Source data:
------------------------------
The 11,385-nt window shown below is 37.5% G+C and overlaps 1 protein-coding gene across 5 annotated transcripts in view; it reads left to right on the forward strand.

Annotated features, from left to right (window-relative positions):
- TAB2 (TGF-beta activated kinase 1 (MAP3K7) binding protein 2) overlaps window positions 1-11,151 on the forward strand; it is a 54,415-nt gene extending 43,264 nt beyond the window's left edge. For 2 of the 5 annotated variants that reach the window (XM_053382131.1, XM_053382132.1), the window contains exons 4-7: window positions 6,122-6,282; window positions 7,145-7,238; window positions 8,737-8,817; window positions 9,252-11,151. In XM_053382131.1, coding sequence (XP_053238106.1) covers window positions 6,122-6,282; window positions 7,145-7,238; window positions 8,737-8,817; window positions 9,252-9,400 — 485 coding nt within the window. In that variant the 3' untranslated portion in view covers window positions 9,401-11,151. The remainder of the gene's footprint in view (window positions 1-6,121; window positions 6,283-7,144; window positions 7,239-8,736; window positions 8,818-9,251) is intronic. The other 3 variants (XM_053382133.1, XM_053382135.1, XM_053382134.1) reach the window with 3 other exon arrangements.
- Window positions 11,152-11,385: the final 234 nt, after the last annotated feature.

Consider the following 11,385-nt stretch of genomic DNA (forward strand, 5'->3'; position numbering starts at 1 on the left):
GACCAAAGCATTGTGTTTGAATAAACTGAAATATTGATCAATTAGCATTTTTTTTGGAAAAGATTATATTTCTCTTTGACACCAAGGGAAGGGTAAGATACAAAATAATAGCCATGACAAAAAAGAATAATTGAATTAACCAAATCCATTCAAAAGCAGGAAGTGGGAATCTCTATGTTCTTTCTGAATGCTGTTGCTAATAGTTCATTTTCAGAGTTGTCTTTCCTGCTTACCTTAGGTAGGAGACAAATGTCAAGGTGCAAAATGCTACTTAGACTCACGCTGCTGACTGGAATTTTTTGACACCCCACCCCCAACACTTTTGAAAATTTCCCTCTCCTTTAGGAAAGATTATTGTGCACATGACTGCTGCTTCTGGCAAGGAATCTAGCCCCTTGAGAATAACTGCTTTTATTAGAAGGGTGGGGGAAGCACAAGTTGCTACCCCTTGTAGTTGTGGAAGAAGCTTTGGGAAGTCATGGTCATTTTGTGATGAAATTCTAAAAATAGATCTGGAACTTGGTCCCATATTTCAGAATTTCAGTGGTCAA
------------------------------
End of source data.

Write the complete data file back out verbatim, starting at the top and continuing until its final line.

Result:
The 11,385-nt window shown below is 37.5% G+C and overlaps 1 protein-coding gene across 5 annotated transcripts in view; it reads left to right on the forward strand.

Annotated features, from left to right (window-relative positions):
- TAB2 (TGF-beta activated kinase 1 (MAP3K7) binding protein 2) overlaps window positions 1-11,151 on the forward strand; it is a 54,415-nt gene extending 43,264 nt beyond the window's left edge. For 2 of the 5 annotated variants that reach the window (XM_053382131.1, XM_053382132.1), the window contains exons 4-7: window positions 6,122-6,282; window positions 7,145-7,238; window positions 8,737-8,817; window positions 9,252-11,151. In XM_053382131.1, coding sequence (XP_053238106.1) covers window positions 6,122-6,282; window positions 7,145-7,238; window positions 8,737-8,817; window positions 9,252-9,400 — 485 coding nt within the window. In that variant the 3' untranslated portion in view covers window positions 9,401-11,151. The remainder of the gene's footprint in view (window positions 1-6,121; window positions 6,283-7,144; window positions 7,239-8,736; window positions 8,818-9,251) is intronic. The other 3 variants (XM_053382133.1, XM_053382135.1, XM_053382134.1) reach the window with 3 other exon arrangements.
- Window positions 11,152-11,385: the final 234 nt, after the last annotated feature.

Consider the following 11,385-nt stretch of genomic DNA (forward strand, 5'->3'; position numbering starts at 1 on the left):
GACCAAAGCATTGTGTTTGAATAAACTGAAATATTGATCAATTAGCATTTTTTTTGGAAAAGATTATATTTCTCTTTGACACCAAGGGAAGGGTAAGATACAAAATAATAGCCATGACAAAAAAGAATAATTGAATTAACCAAATCCATTCAAAAGCAGGAAGTGGGAATCTCTATGTTCTTTCTGAATGCTGTTGCTAATAGTTCATTTTCAGAGTTGTCTTTCCTGCTTACCTTAGGTAGGAGACAAATGTCAAGGTGCAAAATGCTACTTAGACTCACGCTGCTGACTGGAATTTTTTGACACCCCACCCCCAACACTTTTGAAAATTTCCCTCTCCTTTAGGAAAGATTATTGTGCACATGACTGCTGCTTCTGGCAAGGAATCTAGCCCCTTGAGAATAACTGCTTTTATTAGAAGGGTGGGGGAAGCACAAGTTGCTACCCCTTGTAGTTGTGGAAGAAGCTTTGGGAAGTCATGGTCATTTTGTGATGAAATTCTAAAAATAGATCTGGAACTTGGTCCCATATTTCAGAATTTCAGTGGTCAA